SBWU officials at the Greenville Starbucks have already filed a motion seeking the dismissal of Bory’s petition, the release said.

“The well-funded and highly politicized campaign to install union power at Starbucks is fast unravelling, as more and more workers are discovering that their interests deviate from those of union organizers, many of whom left soon after installing the union,” National Right to Work Foundation President Mark Mix said. “While SBWU officials nationwide are using every trick in the book to try to block the workers they claim to ‘represent’ from voting on whether the union deserves to stay, foundation staff attorneys will continue to fight for the exercise of this essential free choice right.”

Andrew Trull, Starbucks senior manager of corporate communications and public affairs, said the company was notified by the NLRB that partners at its Interstate 85 and Pelham Road store in Greenville filed a petition to decertify Workers United as their bargaining representative on Aug. 4.

The NLRB previously certified Workers United as the store’s collective bargaining representative on June 10, 2022, he said.

Starbucks made attempts to begin contract negotiations for the store, most recently in February, but identified Workers United representatives failed to confirm bargaining session dates proposed by the company, he added.

“While Starbucks continues to make good faith efforts to negotiate first contracts for certified stores, partners at 16 stores across the country have filed petitions to decertify Workers United as their bargaining representative,” said Trull. “Unfortunately, in each instance where partners have appropriately filed petitions to hold a decertification vote, Workers United and the NLRB have sought to deprive those partners of their right to choose whether they want to maintain union representation through a secret ballot election. Union representation is a personal choice upheld by the complex framework of U.S. labor law, and we respect the right of our partners to decide whether they want to join, or refrain from joining, a union. Workers United and the NLRB should equally respect the rights of all partners regardless of their views.”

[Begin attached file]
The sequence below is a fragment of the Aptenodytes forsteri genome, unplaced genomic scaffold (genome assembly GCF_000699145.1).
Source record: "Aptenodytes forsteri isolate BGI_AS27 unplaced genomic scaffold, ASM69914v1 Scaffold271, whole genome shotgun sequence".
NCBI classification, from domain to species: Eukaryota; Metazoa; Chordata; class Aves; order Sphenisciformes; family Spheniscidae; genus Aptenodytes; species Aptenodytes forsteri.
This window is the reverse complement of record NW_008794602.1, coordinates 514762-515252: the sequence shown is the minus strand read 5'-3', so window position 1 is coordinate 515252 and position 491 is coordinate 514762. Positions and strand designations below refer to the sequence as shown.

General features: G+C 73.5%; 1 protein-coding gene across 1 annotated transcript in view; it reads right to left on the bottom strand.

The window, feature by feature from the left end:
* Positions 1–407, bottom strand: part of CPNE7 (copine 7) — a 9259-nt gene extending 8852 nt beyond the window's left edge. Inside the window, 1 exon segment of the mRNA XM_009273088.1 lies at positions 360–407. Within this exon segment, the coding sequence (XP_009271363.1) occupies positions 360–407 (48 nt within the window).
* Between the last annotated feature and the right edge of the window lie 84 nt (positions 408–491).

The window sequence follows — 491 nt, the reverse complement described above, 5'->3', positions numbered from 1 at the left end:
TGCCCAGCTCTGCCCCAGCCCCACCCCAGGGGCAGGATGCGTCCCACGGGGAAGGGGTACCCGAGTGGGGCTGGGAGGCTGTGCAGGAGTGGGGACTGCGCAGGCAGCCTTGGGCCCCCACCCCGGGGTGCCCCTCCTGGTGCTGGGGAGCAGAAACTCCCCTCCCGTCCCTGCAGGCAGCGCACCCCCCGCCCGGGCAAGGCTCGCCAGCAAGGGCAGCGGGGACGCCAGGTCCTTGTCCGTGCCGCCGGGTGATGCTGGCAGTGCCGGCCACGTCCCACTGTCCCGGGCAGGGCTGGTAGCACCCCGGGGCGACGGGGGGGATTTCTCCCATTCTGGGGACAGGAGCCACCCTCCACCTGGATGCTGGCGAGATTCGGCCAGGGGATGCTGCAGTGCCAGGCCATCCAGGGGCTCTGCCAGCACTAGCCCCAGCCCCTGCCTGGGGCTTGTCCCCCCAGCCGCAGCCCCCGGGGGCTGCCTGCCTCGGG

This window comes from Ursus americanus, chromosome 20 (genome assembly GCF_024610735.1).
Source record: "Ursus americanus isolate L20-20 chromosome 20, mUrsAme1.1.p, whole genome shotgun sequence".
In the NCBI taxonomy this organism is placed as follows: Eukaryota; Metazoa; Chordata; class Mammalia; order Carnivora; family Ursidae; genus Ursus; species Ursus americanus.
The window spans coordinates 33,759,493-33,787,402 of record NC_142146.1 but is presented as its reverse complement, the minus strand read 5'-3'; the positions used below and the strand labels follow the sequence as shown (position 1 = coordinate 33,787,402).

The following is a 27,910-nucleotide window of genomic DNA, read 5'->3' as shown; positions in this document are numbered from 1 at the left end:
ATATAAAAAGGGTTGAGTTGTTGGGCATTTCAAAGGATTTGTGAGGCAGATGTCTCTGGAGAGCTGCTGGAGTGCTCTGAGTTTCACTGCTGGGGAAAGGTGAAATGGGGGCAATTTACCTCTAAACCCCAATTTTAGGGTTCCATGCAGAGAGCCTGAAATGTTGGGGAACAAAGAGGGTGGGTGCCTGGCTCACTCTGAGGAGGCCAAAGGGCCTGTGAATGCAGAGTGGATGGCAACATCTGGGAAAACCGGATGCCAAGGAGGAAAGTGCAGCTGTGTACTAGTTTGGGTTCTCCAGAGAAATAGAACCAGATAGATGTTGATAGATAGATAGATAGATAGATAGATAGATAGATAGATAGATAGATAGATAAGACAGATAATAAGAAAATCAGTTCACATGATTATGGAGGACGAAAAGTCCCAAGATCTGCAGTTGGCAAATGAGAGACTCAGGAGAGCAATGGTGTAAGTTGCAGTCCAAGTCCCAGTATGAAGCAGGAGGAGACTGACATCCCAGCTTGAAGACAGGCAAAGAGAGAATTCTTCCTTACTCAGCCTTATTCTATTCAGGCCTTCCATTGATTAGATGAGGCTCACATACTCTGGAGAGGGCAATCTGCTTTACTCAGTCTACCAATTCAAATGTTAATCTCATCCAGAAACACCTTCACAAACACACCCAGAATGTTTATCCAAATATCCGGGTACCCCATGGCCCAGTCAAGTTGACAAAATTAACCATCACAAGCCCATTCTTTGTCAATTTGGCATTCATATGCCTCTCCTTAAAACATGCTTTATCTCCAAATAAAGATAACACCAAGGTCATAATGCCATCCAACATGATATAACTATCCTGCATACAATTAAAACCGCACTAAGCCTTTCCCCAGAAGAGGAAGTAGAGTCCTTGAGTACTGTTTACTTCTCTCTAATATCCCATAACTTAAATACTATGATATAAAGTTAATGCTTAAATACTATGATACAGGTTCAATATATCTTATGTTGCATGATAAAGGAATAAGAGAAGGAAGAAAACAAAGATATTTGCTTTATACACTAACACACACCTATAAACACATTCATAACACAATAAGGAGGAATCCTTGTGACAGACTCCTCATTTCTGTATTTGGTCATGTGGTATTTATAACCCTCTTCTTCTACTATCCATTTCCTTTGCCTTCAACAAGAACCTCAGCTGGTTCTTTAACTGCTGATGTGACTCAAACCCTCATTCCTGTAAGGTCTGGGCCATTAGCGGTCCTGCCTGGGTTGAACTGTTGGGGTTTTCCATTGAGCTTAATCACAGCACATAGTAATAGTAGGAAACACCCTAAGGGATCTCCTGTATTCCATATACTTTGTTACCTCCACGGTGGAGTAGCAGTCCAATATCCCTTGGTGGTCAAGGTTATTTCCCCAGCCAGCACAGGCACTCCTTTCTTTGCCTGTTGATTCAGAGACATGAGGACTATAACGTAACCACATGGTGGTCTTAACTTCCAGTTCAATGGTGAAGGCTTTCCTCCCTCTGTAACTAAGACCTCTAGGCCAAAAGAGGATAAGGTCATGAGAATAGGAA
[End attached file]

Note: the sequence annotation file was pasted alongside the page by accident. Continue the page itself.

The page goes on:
Trull said Starbucks has no affiliation with the National Right to Work Foundation, has made no contribution to the organization, and has not been party to efforts by the foundation to assist partners seeking to file a decertification petition with the NLRB. The law prohibits Starbucks from assisting partners seeking to decertify Workers United. It is a process that must be initiated and voted upon by the partners in the store, he said.